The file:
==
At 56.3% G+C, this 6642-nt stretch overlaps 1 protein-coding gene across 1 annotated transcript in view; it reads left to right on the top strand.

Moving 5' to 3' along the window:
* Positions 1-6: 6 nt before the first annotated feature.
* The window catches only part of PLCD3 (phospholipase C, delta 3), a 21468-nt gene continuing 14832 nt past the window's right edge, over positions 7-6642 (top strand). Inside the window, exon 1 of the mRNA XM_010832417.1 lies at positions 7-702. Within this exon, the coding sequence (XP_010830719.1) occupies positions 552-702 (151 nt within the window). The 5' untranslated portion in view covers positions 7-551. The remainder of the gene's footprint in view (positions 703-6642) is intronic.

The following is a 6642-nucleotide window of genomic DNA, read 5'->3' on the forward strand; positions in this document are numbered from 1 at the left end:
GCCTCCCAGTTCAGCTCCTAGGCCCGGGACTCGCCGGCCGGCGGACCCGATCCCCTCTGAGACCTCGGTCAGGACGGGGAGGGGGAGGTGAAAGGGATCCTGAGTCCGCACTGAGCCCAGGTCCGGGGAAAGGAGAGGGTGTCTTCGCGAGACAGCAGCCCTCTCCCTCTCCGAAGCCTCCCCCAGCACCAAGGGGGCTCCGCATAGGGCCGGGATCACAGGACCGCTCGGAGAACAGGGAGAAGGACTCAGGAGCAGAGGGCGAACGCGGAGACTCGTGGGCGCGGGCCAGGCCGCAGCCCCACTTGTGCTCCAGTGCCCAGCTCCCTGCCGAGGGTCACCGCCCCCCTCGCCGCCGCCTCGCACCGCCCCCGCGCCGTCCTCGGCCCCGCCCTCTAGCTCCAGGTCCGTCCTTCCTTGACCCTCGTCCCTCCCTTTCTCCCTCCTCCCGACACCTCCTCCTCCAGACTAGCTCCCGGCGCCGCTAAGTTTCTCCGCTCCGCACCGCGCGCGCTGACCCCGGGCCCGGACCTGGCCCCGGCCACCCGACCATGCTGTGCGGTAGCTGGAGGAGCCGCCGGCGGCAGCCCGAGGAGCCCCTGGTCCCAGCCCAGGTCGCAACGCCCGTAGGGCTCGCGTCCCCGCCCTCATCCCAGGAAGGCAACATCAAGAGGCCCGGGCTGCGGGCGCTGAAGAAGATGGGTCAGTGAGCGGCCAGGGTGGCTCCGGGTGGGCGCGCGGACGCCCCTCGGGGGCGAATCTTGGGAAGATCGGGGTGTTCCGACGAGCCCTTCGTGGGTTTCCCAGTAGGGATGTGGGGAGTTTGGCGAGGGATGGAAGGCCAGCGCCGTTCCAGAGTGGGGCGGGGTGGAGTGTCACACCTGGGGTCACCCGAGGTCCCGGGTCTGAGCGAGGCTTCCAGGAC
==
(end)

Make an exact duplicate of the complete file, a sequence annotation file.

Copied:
At 56.3% G+C, this 6642-nt stretch overlaps 1 protein-coding gene across 1 annotated transcript in view; it reads left to right on the top strand.

Moving 5' to 3' along the window:
* Positions 1-6: 6 nt before the first annotated feature.
* The window catches only part of PLCD3 (phospholipase C, delta 3), a 21468-nt gene continuing 14832 nt past the window's right edge, over positions 7-6642 (top strand). Inside the window, exon 1 of the mRNA XM_010832417.1 lies at positions 7-702. Within this exon, the coding sequence (XP_010830719.1) occupies positions 552-702 (151 nt within the window). The 5' untranslated portion in view covers positions 7-551. The remainder of the gene's footprint in view (positions 703-6642) is intronic.

The following is a 6642-nucleotide window of genomic DNA, read 5'->3' on the forward strand; positions in this document are numbered from 1 at the left end:
GCCTCCCAGTTCAGCTCCTAGGCCCGGGACTCGCCGGCCGGCGGACCCGATCCCCTCTGAGACCTCGGTCAGGACGGGGAGGGGGAGGTGAAAGGGATCCTGAGTCCGCACTGAGCCCAGGTCCGGGGAAAGGAGAGGGTGTCTTCGCGAGACAGCAGCCCTCTCCCTCTCCGAAGCCTCCCCCAGCACCAAGGGGGCTCCGCATAGGGCCGGGATCACAGGACCGCTCGGAGAACAGGGAGAAGGACTCAGGAGCAGAGGGCGAACGCGGAGACTCGTGGGCGCGGGCCAGGCCGCAGCCCCACTTGTGCTCCAGTGCCCAGCTCCCTGCCGAGGGTCACCGCCCCCCTCGCCGCCGCCTCGCACCGCCCCCGCGCCGTCCTCGGCCCCGCCCTCTAGCTCCAGGTCCGTCCTTCCTTGACCCTCGTCCCTCCCTTTCTCCCTCCTCCCGACACCTCCTCCTCCAGACTAGCTCCCGGCGCCGCTAAGTTTCTCCGCTCCGCACCGCGCGCGCTGACCCCGGGCCCGGACCTGGCCCCGGCCACCCGACCATGCTGTGCGGTAGCTGGAGGAGCCGCCGGCGGCAGCCCGAGGAGCCCCTGGTCCCAGCCCAGGTCGCAACGCCCGTAGGGCTCGCGTCCCCGCCCTCATCCCAGGAAGGCAACATCAAGAGGCCCGGGCTGCGGGCGCTGAAGAAGATGGGTCAGTGAGCGGCCAGGGTGGCTCCGGGTGGGCGCGCGGACGCCCCTCGGGGGCGAATCTTGGGAAGATCGGGGTGTTCCGACGAGCCCTTCGTGGGTTTCCCAGTAGGGATGTGGGGAGTTTGGCGAGGGATGGAAGGCCAGCGCCGTTCCAGAGTGGGGCGGGGTGGAGTGTCACACCTGGGGTCACCCGAGGTCCCGGGTCTGAGCGAGGCTTCCAGGAC